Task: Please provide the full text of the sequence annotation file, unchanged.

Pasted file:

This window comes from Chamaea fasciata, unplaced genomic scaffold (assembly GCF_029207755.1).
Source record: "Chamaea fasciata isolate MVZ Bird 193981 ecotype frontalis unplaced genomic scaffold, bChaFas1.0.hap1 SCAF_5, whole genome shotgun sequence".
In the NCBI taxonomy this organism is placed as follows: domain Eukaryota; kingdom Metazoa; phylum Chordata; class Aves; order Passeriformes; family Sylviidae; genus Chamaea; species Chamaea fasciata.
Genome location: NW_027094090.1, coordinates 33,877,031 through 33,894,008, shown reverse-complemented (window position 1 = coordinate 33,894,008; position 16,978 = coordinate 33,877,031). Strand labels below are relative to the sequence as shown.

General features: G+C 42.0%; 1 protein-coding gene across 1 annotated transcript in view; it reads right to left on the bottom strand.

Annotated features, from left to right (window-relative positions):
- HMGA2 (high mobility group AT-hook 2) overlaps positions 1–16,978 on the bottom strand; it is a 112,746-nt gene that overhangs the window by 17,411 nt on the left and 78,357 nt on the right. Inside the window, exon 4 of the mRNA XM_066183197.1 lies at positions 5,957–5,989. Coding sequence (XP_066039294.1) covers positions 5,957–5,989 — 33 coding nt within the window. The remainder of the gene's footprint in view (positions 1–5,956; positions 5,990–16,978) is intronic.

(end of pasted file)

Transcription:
This window comes from Chamaea fasciata, unplaced genomic scaffold (assembly GCF_029207755.1).
Source record: "Chamaea fasciata isolate MVZ Bird 193981 ecotype frontalis unplaced genomic scaffold, bChaFas1.0.hap1 SCAF_5, whole genome shotgun sequence".
In the NCBI taxonomy this organism is placed as follows: domain Eukaryota; kingdom Metazoa; phylum Chordata; class Aves; order Passeriformes; family Sylviidae; genus Chamaea; species Chamaea fasciata.
Genome location: NW_027094090.1, coordinates 33,877,031 through 33,894,008, shown reverse-complemented (window position 1 = coordinate 33,894,008; position 16,978 = coordinate 33,877,031). Strand labels below are relative to the sequence as shown.

General features: G+C 42.0%; 1 protein-coding gene across 1 annotated transcript in view; it reads right to left on the bottom strand.

Annotated features, from left to right (window-relative positions):
- HMGA2 (high mobility group AT-hook 2) overlaps positions 1–16,978 on the bottom strand; it is a 112,746-nt gene that overhangs the window by 17,411 nt on the left and 78,357 nt on the right. Inside the window, exon 4 of the mRNA XM_066183197.1 lies at positions 5,957–5,989. Coding sequence (XP_066039294.1) covers positions 5,957–5,989 — 33 coding nt within the window. The remainder of the gene's footprint in view (positions 1–5,956; positions 5,990–16,978) is intronic.